Humidity and Raised Glue Lines in Furniture

      A closer look at detectable raised glue lines that appear in solid wood joints, related to humidity changes. December 16, 2011

Question
I have used Titebond, Titebond II and Titebond III for solid wood gluing. After I complete a piece, everything is nice and smooth. Then the glue expands with changing humidity levels, and you can feel the glue lines. Is there a glue that is easy to use, strong and doesn't expand with humidity?

Forum Responses
(Adhesive Forum)
From contributor J:
I'd say it's likely you're misdiagnosing the problem. The glue isn't expanding with the humidity. Instead, your lumber is too wet before or during assembly. The glue line is rigid and dimensionally stable, but the wood around it shrinks as it dries out, which makes the glue line stand proud of the surface. Make sure the wood you're building with is appropriately dry to start with, and check the humidity in your shop and lumber storage areas.



From the original questioner:
I would typically agree if I didn't just finish this piece. My wood supplier's kiln dries everything and I test the moisture level. The only problem is the humidity in my shop. The day in question the humidity was terrible. However, I have the same problem with pieces that I built 7-8 years ago. If the air was dry and the wood shrinks, then I could see feeling the glue line. It still doesn't make sense to me. One person sent me a message about maybe too much glue in the joint. I always load it with glue because everyone says not to starve the joint.


From contributor O:
I have seen this many times. The regular wood glues do not lock the edge wood joint because they are always a little flexible. Plastic resin (Weldwood) cures rock hard and locks the adjoining parts tight.


From contributor E:
You're adding moisture to the joint with the glue. If you let the squeeze out dry completely before scraping off excess, it adds more moisture to glue joint line. Then when the humidity dries out of the wood panel, the joint area dries less, making it raised from the surrounding area.

Glue should be scraped off before complete drying, when it has set some and will not be spread around by scraping.



From contributor P:
The glues you mentioned using are plastic and will creep up when they can. Such glues will always show up in otherwise well made and properly dried and joined flat work. Use a rigid glue line glue - PPR or similar, and you will not have the problem. Try a few tests, include the conditions listed by others above, and you will see what the cause is.


From Professor Gene Wengert, forum technical advisor:
Although the PVA family adhesives are indeed somewhat plastic, they are also quite rigid and their plasticity is not an issue except when they are under a large load. As stated in the first response, the glue joint area itself is fairly rigid, even with PVA and more so with some of the other adhesives mentioned, which are also plastic, incidentally.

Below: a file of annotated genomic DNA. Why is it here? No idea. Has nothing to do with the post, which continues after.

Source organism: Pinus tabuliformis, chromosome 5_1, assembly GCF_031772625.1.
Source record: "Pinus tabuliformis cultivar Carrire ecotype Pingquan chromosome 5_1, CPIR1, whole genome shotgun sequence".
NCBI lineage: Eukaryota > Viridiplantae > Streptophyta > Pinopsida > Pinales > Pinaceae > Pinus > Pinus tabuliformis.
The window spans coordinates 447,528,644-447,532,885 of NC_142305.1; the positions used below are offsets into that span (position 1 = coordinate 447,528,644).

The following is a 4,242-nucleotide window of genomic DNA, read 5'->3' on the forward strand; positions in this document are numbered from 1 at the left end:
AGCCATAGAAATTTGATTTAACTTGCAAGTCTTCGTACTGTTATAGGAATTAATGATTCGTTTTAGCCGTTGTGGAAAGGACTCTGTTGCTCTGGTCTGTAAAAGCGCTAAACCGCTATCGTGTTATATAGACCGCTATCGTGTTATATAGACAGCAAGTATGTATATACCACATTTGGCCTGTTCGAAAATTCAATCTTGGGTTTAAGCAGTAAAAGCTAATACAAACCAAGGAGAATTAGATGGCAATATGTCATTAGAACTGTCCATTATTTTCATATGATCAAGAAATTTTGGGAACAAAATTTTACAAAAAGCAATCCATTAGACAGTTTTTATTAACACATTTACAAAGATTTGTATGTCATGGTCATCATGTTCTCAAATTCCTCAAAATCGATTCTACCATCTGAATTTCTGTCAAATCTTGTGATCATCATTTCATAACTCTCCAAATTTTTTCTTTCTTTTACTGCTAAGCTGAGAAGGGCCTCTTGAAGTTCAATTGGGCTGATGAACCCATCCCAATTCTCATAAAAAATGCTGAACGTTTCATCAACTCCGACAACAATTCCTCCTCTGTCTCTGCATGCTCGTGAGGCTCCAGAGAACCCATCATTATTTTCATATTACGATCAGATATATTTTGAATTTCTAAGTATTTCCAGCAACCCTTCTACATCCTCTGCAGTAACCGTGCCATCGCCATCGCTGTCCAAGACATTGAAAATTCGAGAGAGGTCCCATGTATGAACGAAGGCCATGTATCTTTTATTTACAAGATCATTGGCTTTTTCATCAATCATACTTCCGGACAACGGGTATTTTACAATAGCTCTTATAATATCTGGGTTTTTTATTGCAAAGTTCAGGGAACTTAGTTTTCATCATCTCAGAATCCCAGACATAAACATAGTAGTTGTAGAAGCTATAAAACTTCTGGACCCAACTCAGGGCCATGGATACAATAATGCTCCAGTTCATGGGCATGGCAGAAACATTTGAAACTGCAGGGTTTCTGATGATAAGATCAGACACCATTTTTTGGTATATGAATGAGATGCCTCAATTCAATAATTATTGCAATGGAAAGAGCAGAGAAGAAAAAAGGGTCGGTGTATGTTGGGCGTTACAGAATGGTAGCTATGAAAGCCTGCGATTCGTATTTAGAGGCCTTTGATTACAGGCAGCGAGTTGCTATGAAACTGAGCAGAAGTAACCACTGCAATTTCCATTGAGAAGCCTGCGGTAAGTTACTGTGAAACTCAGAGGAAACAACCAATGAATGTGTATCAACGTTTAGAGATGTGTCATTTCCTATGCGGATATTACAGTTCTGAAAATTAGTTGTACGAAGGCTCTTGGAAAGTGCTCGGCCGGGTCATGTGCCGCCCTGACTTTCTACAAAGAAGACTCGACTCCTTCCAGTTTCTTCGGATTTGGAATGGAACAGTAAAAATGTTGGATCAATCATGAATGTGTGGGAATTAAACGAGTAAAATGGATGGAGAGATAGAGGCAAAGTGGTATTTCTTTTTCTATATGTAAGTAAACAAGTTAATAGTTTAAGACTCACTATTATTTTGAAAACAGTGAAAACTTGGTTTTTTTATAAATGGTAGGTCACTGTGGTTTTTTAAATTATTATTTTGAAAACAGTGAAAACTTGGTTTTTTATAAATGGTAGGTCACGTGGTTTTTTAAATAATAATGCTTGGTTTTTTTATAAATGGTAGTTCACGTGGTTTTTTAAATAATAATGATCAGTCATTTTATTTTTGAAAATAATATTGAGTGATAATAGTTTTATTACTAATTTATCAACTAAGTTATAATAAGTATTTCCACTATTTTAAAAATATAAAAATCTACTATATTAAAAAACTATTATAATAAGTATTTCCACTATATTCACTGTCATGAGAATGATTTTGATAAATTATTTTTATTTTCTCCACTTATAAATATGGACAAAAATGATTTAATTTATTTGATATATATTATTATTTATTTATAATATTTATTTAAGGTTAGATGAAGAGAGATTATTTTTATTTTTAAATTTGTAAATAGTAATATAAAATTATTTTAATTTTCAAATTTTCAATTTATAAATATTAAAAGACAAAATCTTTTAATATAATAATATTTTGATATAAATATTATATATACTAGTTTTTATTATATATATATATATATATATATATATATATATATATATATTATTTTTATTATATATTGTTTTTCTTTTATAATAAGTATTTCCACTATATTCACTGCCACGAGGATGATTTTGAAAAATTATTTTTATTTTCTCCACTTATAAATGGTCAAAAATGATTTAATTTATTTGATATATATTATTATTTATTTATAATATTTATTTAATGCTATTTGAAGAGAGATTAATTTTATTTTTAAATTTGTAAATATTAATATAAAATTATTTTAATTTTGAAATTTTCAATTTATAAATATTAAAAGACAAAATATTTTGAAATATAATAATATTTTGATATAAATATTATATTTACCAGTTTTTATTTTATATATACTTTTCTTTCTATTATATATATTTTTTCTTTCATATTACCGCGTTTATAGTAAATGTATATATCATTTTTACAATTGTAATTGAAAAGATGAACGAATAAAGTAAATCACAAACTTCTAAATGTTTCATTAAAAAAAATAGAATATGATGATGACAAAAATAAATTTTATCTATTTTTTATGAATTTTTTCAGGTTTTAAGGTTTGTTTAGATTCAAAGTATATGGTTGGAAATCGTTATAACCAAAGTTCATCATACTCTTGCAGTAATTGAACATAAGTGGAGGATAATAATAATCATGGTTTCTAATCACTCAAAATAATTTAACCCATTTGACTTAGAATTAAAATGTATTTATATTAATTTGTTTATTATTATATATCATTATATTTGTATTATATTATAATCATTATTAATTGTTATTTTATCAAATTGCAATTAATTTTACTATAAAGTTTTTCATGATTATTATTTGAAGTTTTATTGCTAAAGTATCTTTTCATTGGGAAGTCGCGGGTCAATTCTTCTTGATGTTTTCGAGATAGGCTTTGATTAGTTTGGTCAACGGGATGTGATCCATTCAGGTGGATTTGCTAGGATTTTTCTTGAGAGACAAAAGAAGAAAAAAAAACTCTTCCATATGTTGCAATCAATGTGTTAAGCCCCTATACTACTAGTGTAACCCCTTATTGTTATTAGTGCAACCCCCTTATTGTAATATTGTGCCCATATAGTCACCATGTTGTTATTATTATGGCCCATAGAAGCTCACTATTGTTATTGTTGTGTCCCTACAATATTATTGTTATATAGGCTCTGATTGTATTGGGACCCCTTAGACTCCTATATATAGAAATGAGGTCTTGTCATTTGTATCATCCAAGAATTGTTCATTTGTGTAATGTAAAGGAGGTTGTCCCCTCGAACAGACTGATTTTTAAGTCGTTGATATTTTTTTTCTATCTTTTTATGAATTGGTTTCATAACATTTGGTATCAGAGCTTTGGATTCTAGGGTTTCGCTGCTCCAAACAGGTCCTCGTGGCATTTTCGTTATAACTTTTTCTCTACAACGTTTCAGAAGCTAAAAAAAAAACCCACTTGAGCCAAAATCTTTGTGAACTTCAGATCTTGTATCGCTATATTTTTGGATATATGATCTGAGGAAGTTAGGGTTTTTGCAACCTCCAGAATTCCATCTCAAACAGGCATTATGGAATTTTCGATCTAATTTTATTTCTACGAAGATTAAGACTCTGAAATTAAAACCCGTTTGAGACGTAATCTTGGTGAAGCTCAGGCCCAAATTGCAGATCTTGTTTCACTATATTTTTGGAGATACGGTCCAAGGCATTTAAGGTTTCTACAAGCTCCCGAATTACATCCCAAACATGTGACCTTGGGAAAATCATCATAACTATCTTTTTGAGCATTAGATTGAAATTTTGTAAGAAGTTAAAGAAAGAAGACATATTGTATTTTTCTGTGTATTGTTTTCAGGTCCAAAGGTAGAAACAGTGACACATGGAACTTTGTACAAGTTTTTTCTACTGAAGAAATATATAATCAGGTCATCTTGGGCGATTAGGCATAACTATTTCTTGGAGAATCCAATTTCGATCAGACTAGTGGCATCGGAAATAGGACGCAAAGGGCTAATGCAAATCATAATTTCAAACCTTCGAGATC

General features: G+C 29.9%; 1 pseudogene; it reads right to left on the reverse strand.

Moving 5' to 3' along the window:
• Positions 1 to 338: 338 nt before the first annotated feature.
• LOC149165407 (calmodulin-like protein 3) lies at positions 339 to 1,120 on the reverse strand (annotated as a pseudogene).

However, the wood is dynamic and as the RH changes, the wood's MC will change and that means its size will change. So you have the wood changing size in response to the RH changes in the air around the wood. However, the glue line is fairly rigid and so it does not change size as much as the rest of the wood.

Note that there is a special case when a glue line is sanded smooth in less than 3 days after the glue joint was made. The water in the adhesive which caused the wood right at the joint to swell is still there. After 3 days or so, this water is gone and the wood around the joint shrinks a bit. This localized shrinkage causes a small depression right at the joint (called a sunken glue joint). The archives have a few articles about this including the one linked below.

Woodworking 101: The Basics



From the original questioner:
The glue joints don't stand out on the furniture at the store. Does anyone know what glue the big manufacturers use?


From Professor Gene Wengert, forum technical advisor:
They use an adhesive in the same family as TB.


From contributor W:
What is the bonding strength (lbs/sq. inch) achievable for PVA wood glue and UF glue at normal room condition (without through water soaking or heat stress)?

Can the wood joint expansion or sunken phenomenon be alleviated if employing higher bonding strength and moisture resistant wood glue?



From Professor Gene Wengert, forum technical advisor:
The bond strength is larger than the wood itself when properly made. In response to the second question, "No."

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Have you reviewed the related Knowledge Base areas below?
  • KnowledgeBase: Knowledge Base

  • KnowledgeBase: Adhesives, Gluing and Laminating

  • KnowledgeBase: Adhesives, Gluing and Laminating: Glues and Bonding Agents

  • KnowledgeBase: Furniture

  • KnowledgeBase: Furniture: General


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